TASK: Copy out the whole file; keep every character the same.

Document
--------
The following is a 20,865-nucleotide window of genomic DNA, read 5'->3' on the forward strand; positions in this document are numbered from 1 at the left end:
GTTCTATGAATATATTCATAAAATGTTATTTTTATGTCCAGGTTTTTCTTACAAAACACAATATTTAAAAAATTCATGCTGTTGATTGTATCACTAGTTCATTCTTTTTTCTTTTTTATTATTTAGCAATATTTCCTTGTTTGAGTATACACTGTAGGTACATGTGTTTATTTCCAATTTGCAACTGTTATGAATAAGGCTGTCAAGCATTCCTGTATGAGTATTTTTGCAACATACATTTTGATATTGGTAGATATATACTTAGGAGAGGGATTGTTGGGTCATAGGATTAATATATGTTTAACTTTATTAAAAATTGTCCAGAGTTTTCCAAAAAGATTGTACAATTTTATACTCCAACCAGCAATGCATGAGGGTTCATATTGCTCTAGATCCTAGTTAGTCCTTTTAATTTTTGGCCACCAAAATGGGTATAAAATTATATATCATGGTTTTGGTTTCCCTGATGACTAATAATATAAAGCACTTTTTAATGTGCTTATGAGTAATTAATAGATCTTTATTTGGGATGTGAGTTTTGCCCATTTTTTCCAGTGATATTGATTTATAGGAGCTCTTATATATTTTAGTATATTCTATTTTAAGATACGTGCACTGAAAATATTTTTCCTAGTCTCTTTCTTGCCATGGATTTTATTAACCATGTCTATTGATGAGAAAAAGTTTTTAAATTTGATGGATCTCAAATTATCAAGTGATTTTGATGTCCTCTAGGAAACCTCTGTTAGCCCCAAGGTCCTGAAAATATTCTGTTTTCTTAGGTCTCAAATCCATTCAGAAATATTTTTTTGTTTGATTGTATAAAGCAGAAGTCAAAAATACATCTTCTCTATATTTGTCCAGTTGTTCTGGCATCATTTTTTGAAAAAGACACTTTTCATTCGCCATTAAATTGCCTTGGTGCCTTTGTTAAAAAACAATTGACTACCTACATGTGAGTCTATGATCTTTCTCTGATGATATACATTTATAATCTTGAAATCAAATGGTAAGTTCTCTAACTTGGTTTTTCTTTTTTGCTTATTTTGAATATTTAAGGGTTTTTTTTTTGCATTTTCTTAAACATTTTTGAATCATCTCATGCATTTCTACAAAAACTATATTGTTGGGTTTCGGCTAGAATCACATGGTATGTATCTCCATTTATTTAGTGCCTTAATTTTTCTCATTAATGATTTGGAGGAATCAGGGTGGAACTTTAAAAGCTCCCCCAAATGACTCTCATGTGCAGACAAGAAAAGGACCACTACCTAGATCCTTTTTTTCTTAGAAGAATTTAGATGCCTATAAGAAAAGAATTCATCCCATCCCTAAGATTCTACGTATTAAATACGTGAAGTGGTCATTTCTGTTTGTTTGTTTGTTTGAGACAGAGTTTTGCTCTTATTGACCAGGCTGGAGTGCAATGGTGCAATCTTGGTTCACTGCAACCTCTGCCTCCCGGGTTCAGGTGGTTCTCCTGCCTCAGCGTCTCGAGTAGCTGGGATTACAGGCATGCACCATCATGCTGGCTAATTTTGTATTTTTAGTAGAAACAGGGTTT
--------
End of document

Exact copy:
The following is a 20,865-nucleotide window of genomic DNA, read 5'->3' on the forward strand; positions in this document are numbered from 1 at the left end:
GTTCTATGAATATATTCATAAAATGTTATTTTTATGTCCAGGTTTTTCTTACAAAACACAATATTTAAAAAATTCATGCTGTTGATTGTATCACTAGTTCATTCTTTTTTCTTTTTTATTATTTAGCAATATTTCCTTGTTTGAGTATACACTGTAGGTACATGTGTTTATTTCCAATTTGCAACTGTTATGAATAAGGCTGTCAAGCATTCCTGTATGAGTATTTTTGCAACATACATTTTGATATTGGTAGATATATACTTAGGAGAGGGATTGTTGGGTCATAGGATTAATATATGTTTAACTTTATTAAAAATTGTCCAGAGTTTTCCAAAAAGATTGTACAATTTTATACTCCAACCAGCAATGCATGAGGGTTCATATTGCTCTAGATCCTAGTTAGTCCTTTTAATTTTTGGCCACCAAAATGGGTATAAAATTATATATCATGGTTTTGGTTTCCCTGATGACTAATAATATAAAGCACTTTTTAATGTGCTTATGAGTAATTAATAGATCTTTATTTGGGATGTGAGTTTTGCCCATTTTTTCCAGTGATATTGATTTATAGGAGCTCTTATATATTTTAGTATATTCTATTTTAAGATACGTGCACTGAAAATATTTTTCCTAGTCTCTTTCTTGCCATGGATTTTATTAACCATGTCTATTGATGAGAAAAAGTTTTTAAATTTGATGGATCTCAAATTATCAAGTGATTTTGATGTCCTCTAGGAAACCTCTGTTAGCCCCAAGGTCCTGAAAATATTCTGTTTTCTTAGGTCTCAAATCCATTCAGAAATATTTTTTTGTTTGATTGTATAAAGCAGAAGTCAAAAATACATCTTCTCTATATTTGTCCAGTTGTTCTGGCATCATTTTTTGAAAAAGACACTTTTCATTCGCCATTAAATTGCCTTGGTGCCTTTGTTAAAAAACAATTGACTACCTACATGTGAGTCTATGATCTTTCTCTGATGATATACATTTATAATCTTGAAATCAAATGGTAAGTTCTCTAACTTGGTTTTTCTTTTTTGCTTATTTTGAATATTTAAGGGTTTTTTTTTTGCATTTTCTTAAACATTTTTGAATCATCTCATGCATTTCTACAAAAACTATATTGTTGGGTTTCGGCTAGAATCACATGGTATGTATCTCCATTTATTTAGTGCCTTAATTTTTCTCATTAATGATTTGGAGGAATCAGGGTGGAACTTTAAAAGCTCCCCCAAATGACTCTCATGTGCAGACAAGAAAAGGACCACTACCTAGATCCTTTTTTTCTTAGAAGAATTTAGATGCCTATAAGAAAAGAATTCATCCCATCCCTAAGATTCTACGTATTAAATACGTGAAGTGGTCATTTCTGTTTGTTTGTTTGTTTGAGACAGAGTTTTGCTCTTATTGACCAGGCTGGAGTGCAATGGTGCAATCTTGGTTCACTGCAACCTCTGCCTCCCGGGTTCAGGTGGTTCTCCTGCCTCAGCGTCTCGAGTAGCTGGGATTACAGGCATGCACCATCATGCTGGCTAATTTTGTATTTTTAGTAGAAACAGGGTTT